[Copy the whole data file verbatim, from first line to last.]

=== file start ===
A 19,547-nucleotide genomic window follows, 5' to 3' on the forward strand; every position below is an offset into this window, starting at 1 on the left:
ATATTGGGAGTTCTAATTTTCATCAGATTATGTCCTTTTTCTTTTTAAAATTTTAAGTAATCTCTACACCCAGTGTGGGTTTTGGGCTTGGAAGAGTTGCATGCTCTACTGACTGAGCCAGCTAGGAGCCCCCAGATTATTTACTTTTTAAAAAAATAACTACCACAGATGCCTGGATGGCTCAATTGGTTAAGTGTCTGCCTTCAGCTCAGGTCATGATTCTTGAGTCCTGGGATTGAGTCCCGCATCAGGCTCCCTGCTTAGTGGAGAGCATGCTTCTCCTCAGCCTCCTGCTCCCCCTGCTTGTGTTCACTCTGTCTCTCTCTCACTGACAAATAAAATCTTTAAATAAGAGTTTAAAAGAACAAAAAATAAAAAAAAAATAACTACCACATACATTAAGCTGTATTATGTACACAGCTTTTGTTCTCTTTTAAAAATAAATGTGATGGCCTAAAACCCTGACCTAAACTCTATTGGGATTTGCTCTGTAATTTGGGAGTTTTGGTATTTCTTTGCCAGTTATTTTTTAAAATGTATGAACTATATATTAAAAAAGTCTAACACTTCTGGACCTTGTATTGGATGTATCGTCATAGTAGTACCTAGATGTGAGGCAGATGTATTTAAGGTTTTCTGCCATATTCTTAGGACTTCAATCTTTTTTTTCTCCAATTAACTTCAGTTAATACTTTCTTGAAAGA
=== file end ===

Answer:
A 19,547-nucleotide genomic window follows, 5' to 3' on the forward strand; every position below is an offset into this window, starting at 1 on the left:
ATATTGGGAGTTCTAATTTTCATCAGATTATGTCCTTTTTCTTTTTAAAATTTTAAGTAATCTCTACACCCAGTGTGGGTTTTGGGCTTGGAAGAGTTGCATGCTCTACTGACTGAGCCAGCTAGGAGCCCCCAGATTATTTACTTTTTAAAAAAATAACTACCACAGATGCCTGGATGGCTCAATTGGTTAAGTGTCTGCCTTCAGCTCAGGTCATGATTCTTGAGTCCTGGGATTGAGTCCCGCATCAGGCTCCCTGCTTAGTGGAGAGCATGCTTCTCCTCAGCCTCCTGCTCCCCCTGCTTGTGTTCACTCTGTCTCTCTCTCACTGACAAATAAAATCTTTAAATAAGAGTTTAAAAGAACAAAAAATAAAAAAAAAATAACTACCACATACATTAAGCTGTATTATGTACACAGCTTTTGTTCTCTTTTAAAAATAAATGTGATGGCCTAAAACCCTGACCTAAACTCTATTGGGATTTGCTCTGTAATTTGGGAGTTTTGGTATTTCTTTGCCAGTTATTTTTTAAAATGTATGAACTATATATTAAAAAAGTCTAACACTTCTGGACCTTGTATTGGATGTATCGTCATAGTAGTACCTAGATGTGAGGCAGATGTATTTAAGGTTTTCTGCCATATTCTTAGGACTTCAATCTTTTTTTTCTCCAATTAACTTCAGTTAATACTTTCTTGAAAGA